FOXBOROUGH - Wes Welker may have done himself a big disservice in contract negotiations with the Patriots Thursday when he spoke publicly about the progress - or lack thereof - in recent talks.
“There have been talks, but nothing that’s brightened anything at all,’’ Welker told the Boston Herald. “It’s actually gotten worse.’’
Welker explained that “worse’’ means the Patriots’ offer is now less than the two-year, fully guaranteed $16 million the team proposed during the 2011 regular season.
Welker’s agents, David Dunn and Brian Murphy, came to Foxborough earlier this week, two league sources said, in an attempt to move negotiations along, but things apparently did not go well. Shortly thereafter, Welker signed his franchise tag, calling it a “leap of faith’’ via Twitter, and then aired his frustrations Thursday.
According to a team source, Welker’s decision to go public in recent weeks about negotiations has not gone over well with the Patriots; two weeks ago, when he made appearances on various ESPN programs, he made reference to holding out at least through full-team minicamp next month. His words have only increased the chances that 2012 will be his final season with the team.
Logan Mankins also called out New England during his prolonged contract standoff with the club, but Mankins was 28 and had never missed so much as a practice to that point in his career. Welker is 31 and suffered a torn ACL two years ago.
The veteran receiver signed his franchise tag, which will pay him a guaranteed $9.515 million for the coming season, on Tuesday.
He potentially hurt his bargaining position by showing that his love of the game and his teammates overruled any desire to play hardball.
As for why he signed the tender, Welker told the Herald, “[Organized team activities] are about to start. The team’s all getting together. You get all these months off and everything else. I don’t know, you’re just kind of bored. You want to be up on the field. If they see me out there at OTAs and minicamps and everything else, and I’m still out there winning and doing what I need to do to help the team win, you know what, the ball’s in their court to make something happen. That’s kind of my mind-set. To go out and show them I deserve it.’’
It is hard to argue that Welker hasn’t already shown that. When he was acquired in 2007 from Miami for second- and seventh-round draft picks, he signed a five-year, $18.1 million contract with the Patriots. Last year, the final year of that deal, Welker made $2.5 million in salary and bonuses; Chad Ochocinco made around $5.75 million. Ochocinco had 15 catches in the regular season; Welker had 16 in a September loss to Buffalo alone.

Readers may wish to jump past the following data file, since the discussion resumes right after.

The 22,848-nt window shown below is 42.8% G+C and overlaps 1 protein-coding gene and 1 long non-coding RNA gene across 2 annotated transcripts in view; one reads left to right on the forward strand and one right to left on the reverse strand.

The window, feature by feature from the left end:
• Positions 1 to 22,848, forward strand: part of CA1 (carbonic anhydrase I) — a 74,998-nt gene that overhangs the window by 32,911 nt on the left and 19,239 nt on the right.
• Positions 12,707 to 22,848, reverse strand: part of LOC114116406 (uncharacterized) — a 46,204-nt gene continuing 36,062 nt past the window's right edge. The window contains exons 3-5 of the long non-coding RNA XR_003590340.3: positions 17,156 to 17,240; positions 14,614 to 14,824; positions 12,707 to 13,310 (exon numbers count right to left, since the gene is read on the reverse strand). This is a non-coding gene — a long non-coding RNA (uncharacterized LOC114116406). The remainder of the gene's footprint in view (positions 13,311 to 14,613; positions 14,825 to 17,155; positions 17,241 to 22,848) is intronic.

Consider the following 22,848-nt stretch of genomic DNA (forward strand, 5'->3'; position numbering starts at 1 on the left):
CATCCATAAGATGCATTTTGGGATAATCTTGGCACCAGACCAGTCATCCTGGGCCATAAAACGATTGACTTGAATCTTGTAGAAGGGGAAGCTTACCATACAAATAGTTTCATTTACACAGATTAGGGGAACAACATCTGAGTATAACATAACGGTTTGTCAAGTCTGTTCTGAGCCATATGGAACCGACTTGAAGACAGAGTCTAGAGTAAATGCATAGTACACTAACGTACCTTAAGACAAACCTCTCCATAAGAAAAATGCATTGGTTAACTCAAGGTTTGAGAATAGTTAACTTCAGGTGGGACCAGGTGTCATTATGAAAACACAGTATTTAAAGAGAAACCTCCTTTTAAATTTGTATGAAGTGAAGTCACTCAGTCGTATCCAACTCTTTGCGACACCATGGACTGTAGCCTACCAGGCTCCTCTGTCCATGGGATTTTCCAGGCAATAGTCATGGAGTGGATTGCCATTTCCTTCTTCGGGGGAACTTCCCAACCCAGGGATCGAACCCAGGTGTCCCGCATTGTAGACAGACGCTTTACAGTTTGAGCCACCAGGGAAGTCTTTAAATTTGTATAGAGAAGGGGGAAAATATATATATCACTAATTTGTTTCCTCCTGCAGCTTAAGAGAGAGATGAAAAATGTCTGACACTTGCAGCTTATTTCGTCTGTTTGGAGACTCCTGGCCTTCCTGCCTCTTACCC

By league rule, the sides have until July 16 to hammer out a longer-term deal, or Welker must play the coming season under the franchise tag.
The Patriots and seventh-round draft pick Alfonzo Dennard agreed to a four-year contract, a league source said.
Dennard, a cornerback out of Nebraska, fell in the draft after being arrested just days before the draft for allegedly assaulting a police officer outside a bar in Lincoln, Neb.
He was considered by many to be no worse than a third-round pick before his arrest. On Tuesday, Dennard had his first court date and waived his right to have a preliminary hearing; he’ll be arraigned May 30 on a charge of third-degree assault on a police officer.
He is the third member of the Patriots’ draft class to sign, following Tavon Wilson and Jeremy Ebert.
The full Larsen
Given that Matthew Slater and Julian Edelman both saw snaps on offense and defense last year, it may not be long until Spencer Larsen, who played fullback and linebacker with the Broncos, finds himself carrying two playbooks.
For now, though, he is content to compete at fullback with Tony Fiammetta, and contribute any way he can. The return of Larsen’s former head coach, Josh McDaniels, to New England likely played a role in him signing here. Larsen knows McDaniels still likes to use players in that position.
“He just likes to have different things that he can do week to week, so who knows?’’ said Larsen. “I don’t think any of us knows what’s going to happen at that position. You just need to work and get better and let that thing happen naturally.’’
Larsen is excited to be with the Patriots, particularly since he hasn’t been part of a winning football team since his junior year of high school in his home state of Arizona. That streak will likely end this year.
In addition to his history with McDaniels, Larsen also knows two of his new teammates fairly well: He was a senior at the University of Arizona when Rob Gronkowski was a freshman, and he played with Brandon Lloyd with the Broncos.
Larsen could tell Gronkowski had potential.
“Just incredible - you’ve never seen a guy like that,’’ he said. “Big, strong - I swear he looked like he does right now as a freshman coming out of high school. I couldn’t imagine what he did in high school.
“But he was a good player. He’s one of those guys that come around and you feel like, ‘Man, he’s going to be special.’ And so far he’s proved that.’’Greg A. Bedard of the Globe staff contributed to this report. Shalise Manza Young can be reached at firstname.lastname@example.org. Follow her on Twitter @shalisemyoung.